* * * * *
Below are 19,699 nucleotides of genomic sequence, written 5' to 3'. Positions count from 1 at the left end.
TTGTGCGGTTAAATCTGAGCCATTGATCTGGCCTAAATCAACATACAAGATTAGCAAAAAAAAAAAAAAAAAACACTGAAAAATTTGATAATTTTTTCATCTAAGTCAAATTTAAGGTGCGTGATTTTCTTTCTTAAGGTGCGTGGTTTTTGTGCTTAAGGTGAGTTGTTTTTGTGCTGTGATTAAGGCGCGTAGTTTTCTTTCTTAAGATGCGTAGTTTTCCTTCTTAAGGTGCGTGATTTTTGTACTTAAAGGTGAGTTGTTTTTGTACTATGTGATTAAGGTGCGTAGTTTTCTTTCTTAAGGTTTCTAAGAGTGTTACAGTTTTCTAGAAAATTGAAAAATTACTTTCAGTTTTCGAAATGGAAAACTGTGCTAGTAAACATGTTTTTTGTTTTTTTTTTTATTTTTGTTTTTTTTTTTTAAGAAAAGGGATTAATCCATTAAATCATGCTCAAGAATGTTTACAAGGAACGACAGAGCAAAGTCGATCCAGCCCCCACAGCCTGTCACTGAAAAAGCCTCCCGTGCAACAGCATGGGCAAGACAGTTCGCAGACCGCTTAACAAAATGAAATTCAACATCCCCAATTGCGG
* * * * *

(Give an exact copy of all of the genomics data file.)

Below are 19,699 nucleotides of genomic sequence, written 5' to 3'. Positions count from 1 at the left end.
TTGTGCGGTTAAATCTGAGCCATTGATCTGGCCTAAATCAACATACAAGATTAGCAAAAAAAAAAAAAAAAAACACTGAAAAATTTGATAATTTTTTCATCTAAGTCAAATTTAAGGTGCGTGATTTTCTTTCTTAAGGTGCGTGGTTTTTGTGCTTAAGGTGAGTTGTTTTTGTGCTGTGATTAAGGCGCGTAGTTTTCTTTCTTAAGATGCGTAGTTTTCCTTCTTAAGGTGCGTGATTTTTGTACTTAAAGGTGAGTTGTTTTTGTACTATGTGATTAAGGTGCGTAGTTTTCTTTCTTAAGGTTTCTAAGAGTGTTACAGTTTTCTAGAAAATTGAAAAATTACTTTCAGTTTTCGAAATGGAAAACTGTGCTAGTAAACATGTTTTTTGTTTTTTTTTTTATTTTTGTTTTTTTTTTTTAAGAAAAGGGATTAATCCATTAAATCATGCTCAAGAATGTTTACAAGGAACGACAGAGCAAAGTCGATCCAGCCCCCACAGCCTGTCACTGAAAAAGCCTCCCGTGCAACAGCATGGGCAAGACAGTTCGCAGACCGCTTAACAAAATGAAATTCAACATCCCCAATTGCGG